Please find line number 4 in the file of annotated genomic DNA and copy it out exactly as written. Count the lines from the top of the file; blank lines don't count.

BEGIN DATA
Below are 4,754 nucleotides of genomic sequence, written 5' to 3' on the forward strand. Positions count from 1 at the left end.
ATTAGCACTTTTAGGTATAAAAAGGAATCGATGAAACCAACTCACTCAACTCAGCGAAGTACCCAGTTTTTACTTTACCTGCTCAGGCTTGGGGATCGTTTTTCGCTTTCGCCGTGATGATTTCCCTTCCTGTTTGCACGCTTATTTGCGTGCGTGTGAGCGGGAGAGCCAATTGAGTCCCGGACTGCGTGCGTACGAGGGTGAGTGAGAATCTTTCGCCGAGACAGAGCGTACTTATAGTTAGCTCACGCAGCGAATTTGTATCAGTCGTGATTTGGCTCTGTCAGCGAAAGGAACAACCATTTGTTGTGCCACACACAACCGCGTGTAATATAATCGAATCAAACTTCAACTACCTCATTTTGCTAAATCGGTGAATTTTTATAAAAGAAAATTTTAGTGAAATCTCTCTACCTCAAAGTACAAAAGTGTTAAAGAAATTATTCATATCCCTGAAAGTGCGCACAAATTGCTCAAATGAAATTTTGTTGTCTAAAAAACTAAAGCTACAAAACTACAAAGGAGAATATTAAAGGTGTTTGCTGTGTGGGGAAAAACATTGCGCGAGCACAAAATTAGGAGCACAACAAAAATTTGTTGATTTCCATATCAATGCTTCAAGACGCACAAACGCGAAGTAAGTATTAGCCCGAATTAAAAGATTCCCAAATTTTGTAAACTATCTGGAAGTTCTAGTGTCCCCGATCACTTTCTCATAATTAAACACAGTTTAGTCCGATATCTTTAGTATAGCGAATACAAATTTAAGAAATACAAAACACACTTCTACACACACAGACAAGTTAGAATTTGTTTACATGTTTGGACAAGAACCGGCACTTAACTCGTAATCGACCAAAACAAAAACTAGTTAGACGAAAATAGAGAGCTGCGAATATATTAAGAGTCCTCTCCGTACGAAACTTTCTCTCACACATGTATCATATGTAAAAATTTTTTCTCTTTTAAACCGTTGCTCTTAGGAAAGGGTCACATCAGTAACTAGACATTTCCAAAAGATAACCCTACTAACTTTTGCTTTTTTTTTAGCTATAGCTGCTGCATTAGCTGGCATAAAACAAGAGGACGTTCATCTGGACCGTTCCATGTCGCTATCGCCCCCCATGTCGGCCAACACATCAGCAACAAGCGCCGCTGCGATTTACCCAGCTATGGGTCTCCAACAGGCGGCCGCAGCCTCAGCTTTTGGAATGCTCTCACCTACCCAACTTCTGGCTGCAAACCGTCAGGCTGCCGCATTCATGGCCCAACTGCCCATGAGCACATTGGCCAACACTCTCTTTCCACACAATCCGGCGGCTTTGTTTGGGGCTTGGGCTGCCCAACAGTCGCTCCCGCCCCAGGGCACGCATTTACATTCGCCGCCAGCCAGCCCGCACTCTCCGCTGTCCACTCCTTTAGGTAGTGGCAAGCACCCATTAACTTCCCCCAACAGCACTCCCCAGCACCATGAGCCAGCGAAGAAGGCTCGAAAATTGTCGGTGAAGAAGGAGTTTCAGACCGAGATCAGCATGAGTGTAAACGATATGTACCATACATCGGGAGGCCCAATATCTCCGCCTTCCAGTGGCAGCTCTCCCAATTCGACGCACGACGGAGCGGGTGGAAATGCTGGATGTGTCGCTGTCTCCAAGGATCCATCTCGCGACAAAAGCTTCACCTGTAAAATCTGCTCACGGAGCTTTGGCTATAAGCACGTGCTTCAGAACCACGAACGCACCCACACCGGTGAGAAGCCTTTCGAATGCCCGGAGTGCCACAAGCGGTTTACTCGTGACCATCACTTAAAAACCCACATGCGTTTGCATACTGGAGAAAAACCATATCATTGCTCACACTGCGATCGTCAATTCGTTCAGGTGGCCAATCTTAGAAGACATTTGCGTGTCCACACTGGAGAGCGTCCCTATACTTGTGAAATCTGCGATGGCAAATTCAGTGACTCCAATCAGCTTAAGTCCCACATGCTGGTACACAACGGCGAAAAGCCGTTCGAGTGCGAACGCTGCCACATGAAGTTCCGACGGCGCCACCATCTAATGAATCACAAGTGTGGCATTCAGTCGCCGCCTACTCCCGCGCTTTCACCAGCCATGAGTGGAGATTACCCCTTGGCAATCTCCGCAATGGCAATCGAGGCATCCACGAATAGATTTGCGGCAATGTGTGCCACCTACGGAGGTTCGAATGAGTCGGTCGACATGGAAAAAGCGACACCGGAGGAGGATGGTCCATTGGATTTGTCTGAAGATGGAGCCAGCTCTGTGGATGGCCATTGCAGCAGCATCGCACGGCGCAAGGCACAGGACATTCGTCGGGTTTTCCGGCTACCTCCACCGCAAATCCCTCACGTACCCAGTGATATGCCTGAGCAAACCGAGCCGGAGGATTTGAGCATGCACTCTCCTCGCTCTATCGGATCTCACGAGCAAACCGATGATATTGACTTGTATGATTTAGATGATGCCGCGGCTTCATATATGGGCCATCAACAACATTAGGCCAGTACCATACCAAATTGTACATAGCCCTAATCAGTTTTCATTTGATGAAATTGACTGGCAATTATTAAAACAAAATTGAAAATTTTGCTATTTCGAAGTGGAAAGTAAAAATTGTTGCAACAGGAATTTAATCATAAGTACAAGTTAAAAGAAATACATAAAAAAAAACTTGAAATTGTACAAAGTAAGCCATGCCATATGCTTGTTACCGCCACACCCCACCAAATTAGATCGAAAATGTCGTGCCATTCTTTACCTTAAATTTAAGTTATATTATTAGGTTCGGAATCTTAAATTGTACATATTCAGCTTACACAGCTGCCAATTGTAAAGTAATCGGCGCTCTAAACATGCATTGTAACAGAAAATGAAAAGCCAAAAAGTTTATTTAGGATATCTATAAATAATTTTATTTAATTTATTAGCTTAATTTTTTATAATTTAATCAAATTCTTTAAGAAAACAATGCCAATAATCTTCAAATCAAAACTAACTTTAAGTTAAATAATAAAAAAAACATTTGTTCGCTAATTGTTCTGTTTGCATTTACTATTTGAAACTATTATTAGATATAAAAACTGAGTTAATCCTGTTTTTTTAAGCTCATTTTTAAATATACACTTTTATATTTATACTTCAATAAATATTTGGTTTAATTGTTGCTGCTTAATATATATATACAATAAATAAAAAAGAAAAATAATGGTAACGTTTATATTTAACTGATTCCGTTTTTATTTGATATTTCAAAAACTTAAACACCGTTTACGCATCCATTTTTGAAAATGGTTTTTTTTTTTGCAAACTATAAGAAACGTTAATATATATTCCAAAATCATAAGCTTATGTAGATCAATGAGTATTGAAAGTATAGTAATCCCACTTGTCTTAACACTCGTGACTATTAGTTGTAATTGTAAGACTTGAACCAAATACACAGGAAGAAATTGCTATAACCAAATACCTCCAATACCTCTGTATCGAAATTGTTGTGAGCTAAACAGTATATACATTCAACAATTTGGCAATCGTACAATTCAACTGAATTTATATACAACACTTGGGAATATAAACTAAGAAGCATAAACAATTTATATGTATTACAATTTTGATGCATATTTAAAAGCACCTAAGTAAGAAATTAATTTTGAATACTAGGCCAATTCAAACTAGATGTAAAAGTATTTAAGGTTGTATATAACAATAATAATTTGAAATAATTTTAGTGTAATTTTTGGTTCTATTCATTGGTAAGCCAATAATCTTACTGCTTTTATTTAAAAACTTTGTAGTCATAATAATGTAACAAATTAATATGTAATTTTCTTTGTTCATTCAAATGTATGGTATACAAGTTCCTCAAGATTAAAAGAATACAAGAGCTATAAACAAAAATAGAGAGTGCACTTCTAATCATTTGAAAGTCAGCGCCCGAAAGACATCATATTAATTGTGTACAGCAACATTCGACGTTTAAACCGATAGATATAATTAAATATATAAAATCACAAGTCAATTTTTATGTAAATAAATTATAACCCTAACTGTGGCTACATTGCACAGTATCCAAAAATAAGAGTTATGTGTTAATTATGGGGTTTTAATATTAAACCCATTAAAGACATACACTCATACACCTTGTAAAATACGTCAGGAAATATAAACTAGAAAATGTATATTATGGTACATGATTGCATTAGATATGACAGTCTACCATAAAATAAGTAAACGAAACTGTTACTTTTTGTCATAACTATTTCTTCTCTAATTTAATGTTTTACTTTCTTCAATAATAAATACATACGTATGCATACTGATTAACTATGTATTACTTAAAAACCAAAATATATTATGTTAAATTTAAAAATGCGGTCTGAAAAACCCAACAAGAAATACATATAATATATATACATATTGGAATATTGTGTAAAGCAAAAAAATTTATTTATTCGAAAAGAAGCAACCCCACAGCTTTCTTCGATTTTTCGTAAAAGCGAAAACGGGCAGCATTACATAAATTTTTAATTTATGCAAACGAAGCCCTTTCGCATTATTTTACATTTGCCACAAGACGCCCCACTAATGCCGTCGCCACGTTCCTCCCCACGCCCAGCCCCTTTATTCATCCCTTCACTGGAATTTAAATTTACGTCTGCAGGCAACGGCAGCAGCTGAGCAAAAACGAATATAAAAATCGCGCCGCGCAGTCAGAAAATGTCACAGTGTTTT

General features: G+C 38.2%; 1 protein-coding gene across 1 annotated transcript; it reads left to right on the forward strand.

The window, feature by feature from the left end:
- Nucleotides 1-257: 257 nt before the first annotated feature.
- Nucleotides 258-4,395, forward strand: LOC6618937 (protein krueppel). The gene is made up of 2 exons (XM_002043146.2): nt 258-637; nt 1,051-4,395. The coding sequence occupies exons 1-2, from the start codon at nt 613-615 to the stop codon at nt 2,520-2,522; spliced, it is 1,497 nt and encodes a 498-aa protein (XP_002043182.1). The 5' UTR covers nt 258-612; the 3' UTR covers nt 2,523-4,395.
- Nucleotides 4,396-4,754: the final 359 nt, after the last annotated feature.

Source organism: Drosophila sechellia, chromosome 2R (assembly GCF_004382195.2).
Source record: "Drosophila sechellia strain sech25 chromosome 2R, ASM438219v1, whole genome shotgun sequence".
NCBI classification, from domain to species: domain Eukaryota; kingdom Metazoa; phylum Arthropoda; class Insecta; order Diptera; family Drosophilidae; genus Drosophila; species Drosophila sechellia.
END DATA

The window, feature by feature from the left end: